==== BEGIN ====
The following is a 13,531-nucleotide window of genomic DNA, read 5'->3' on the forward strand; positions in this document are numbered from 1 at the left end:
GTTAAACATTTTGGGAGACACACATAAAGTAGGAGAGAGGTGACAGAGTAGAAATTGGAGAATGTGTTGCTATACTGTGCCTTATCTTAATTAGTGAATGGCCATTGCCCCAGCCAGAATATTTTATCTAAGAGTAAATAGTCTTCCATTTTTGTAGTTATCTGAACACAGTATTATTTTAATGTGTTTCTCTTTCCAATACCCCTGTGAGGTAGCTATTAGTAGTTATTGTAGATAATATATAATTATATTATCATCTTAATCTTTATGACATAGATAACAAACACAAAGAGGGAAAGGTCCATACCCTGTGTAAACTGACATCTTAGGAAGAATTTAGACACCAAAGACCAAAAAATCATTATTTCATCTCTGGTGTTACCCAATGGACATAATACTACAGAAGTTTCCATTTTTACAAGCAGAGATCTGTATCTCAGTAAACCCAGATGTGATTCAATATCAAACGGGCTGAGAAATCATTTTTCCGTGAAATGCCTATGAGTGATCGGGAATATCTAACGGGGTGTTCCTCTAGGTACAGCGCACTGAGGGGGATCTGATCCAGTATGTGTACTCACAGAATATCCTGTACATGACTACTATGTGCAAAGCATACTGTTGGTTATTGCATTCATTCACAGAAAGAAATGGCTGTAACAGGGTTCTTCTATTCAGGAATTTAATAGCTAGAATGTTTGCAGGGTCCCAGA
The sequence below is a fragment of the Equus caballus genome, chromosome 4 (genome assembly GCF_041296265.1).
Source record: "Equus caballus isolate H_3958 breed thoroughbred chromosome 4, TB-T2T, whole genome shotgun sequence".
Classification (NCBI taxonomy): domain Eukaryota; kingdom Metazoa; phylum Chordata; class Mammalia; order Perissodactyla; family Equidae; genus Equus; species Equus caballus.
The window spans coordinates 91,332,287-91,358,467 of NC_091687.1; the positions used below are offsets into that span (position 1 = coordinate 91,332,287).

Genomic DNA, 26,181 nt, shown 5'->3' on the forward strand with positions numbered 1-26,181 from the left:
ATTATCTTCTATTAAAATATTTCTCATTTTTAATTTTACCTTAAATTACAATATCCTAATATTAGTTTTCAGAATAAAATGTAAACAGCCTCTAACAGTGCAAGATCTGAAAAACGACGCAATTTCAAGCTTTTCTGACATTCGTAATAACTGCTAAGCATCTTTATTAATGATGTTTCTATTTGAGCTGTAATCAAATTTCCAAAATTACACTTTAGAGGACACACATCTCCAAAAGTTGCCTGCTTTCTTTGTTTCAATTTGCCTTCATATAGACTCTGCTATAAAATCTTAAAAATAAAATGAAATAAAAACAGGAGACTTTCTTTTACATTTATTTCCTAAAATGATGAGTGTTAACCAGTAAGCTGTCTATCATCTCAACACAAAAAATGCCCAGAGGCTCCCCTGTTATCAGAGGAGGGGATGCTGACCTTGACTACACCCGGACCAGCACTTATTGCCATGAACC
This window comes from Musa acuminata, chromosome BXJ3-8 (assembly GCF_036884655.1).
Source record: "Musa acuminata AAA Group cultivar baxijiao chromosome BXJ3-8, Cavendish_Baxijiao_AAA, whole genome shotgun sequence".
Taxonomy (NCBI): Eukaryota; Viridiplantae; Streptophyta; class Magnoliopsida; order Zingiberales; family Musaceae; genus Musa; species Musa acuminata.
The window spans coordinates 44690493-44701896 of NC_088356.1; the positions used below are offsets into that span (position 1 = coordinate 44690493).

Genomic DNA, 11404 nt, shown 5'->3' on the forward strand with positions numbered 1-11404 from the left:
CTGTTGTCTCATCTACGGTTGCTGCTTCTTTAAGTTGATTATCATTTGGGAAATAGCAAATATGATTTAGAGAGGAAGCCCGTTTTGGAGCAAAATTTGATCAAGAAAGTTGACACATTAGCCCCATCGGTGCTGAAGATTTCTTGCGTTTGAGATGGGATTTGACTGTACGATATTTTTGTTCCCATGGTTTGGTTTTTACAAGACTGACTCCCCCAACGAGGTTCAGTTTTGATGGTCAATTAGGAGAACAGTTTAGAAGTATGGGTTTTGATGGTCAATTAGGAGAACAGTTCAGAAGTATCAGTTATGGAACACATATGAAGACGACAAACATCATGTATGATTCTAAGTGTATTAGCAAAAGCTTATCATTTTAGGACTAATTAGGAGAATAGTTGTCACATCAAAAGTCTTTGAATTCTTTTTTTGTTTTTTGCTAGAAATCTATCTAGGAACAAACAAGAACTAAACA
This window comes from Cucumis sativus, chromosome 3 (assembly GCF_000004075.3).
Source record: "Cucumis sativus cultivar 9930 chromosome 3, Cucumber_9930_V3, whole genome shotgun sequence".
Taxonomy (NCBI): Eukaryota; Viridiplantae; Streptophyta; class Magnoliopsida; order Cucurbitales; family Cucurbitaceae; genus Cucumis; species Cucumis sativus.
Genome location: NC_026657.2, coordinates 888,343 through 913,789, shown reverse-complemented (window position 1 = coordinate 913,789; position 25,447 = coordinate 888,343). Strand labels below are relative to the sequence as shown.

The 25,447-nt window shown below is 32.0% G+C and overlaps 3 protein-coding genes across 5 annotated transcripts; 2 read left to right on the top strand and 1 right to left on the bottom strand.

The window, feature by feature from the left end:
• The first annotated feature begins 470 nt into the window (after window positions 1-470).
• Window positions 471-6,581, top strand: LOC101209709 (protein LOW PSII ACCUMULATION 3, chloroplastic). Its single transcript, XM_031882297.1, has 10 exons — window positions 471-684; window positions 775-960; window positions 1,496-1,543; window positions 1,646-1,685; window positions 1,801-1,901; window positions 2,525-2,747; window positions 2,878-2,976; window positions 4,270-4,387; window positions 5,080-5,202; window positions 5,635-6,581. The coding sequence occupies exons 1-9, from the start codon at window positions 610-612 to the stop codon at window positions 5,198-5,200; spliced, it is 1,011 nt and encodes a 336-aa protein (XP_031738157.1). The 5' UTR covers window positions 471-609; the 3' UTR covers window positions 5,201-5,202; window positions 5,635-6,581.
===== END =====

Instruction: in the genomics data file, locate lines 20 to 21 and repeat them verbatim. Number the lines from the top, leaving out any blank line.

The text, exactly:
The window, feature by feature from the left end:
• The first annotated feature begins 470 nt into the window (after window positions 1-470).